E-Coaching and Disability Behaviour Support

New England North West and Australia cover such large areas, plus online services for medicine, health, and psychotherapy related services are proven useful and effective. We still look to the literature to gain new insights on ways to use these technologies more effectively.

The following study suggests that distance or “e-coaching” methods are highly effective. We feel that when combined with consistent interventions at home and in the setting where behaviours of concern happen, e-coaching can assist and provides adequate support from a professional specialist.

However, the clinical basis of many assessments and interventions requires at least an initial direct consultation (face to face) whether in the client’s location(s) or in the therapy studio.

Once the therapist has this baseline and when sufficient information is given to the therapist upon which to form a solid assessment, e-coaching i.e. discussions over Skype during an intervention reduce the burden of travel and provide useful support for clients, families, and service providers.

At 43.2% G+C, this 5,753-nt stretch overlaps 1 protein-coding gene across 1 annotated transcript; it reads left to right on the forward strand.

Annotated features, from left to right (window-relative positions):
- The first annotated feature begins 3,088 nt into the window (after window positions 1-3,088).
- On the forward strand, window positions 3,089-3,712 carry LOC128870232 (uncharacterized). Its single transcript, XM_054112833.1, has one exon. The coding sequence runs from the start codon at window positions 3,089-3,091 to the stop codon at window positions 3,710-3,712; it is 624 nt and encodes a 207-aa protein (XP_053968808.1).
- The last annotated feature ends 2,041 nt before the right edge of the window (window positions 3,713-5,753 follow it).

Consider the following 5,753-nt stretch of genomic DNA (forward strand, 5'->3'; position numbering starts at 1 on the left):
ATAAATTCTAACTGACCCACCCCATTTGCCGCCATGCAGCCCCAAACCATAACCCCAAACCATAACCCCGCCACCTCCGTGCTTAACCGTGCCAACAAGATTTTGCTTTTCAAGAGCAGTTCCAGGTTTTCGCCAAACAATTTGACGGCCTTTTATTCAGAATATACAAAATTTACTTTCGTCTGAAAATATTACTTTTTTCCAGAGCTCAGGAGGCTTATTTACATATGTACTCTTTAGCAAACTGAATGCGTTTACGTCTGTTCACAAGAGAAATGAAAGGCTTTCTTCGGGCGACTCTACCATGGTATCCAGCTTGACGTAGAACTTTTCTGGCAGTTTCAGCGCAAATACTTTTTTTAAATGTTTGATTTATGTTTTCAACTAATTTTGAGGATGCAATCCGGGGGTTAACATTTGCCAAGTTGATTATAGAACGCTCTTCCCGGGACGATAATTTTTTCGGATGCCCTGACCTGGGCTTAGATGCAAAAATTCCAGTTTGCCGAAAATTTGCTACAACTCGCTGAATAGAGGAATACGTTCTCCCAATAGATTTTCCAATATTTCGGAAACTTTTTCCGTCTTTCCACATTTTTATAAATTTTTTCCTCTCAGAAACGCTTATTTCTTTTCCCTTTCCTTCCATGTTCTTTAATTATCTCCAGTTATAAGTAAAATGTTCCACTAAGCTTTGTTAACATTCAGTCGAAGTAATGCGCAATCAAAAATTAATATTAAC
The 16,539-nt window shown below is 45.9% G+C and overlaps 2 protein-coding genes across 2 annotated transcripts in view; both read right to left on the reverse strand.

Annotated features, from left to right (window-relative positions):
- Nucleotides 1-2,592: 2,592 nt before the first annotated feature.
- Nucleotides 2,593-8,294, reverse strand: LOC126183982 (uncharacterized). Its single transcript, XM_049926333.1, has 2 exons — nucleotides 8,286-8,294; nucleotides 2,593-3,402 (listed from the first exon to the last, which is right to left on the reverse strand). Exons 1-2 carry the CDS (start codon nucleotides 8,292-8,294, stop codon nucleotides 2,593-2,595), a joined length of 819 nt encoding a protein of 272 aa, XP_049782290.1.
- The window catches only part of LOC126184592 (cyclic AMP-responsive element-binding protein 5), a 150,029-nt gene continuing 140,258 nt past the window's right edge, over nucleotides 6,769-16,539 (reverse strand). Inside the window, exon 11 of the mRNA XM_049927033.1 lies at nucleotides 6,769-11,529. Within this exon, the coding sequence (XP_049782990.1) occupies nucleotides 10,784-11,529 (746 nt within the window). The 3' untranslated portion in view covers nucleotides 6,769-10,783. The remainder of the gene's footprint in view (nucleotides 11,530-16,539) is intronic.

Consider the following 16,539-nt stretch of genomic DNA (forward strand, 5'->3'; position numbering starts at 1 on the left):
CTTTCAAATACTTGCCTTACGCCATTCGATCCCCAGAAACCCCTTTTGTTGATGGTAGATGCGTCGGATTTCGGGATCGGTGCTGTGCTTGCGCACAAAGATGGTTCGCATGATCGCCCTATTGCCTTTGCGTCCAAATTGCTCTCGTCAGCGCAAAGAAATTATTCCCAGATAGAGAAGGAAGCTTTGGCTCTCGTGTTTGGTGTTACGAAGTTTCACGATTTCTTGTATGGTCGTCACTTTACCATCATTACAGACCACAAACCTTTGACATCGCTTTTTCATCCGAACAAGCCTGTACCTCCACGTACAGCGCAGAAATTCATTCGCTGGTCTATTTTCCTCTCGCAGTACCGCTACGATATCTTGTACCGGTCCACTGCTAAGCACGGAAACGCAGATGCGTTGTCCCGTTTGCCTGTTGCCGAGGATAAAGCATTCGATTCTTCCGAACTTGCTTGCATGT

Abstract: “This study examined the effects of e-coaching on the implementation of a functional assessment-based intervention delivered by an early intervention provider in reducing challenging behaviors during home visits. A multiple baseline design across behavior support plan components was used with a provider-child dyad. The e-coaching intervention consisted of weekly training and support delivered via video conferencing software. Results demonstrated a functional relation between e-coaching and early intervention provider implementation of targeted behavior support plan strategies. Furthermore, the child’s challenging behaviors decreased over the course of the study.”

Title: Using e-Coaching to Support an Early Intervention Provider’s Implementation of a Functional Assessment-Based Intervention

Authors: Fettig, Angel PhD; Barton, Erin E. PhD; Carter, Alice S. PhD; Eisenhower, Abbey S. PhD

Source: Infants & Young Children: April/June 2016 – Volume 29 – Issue 2 – p 130–147

(Accessed 10-1-2017)

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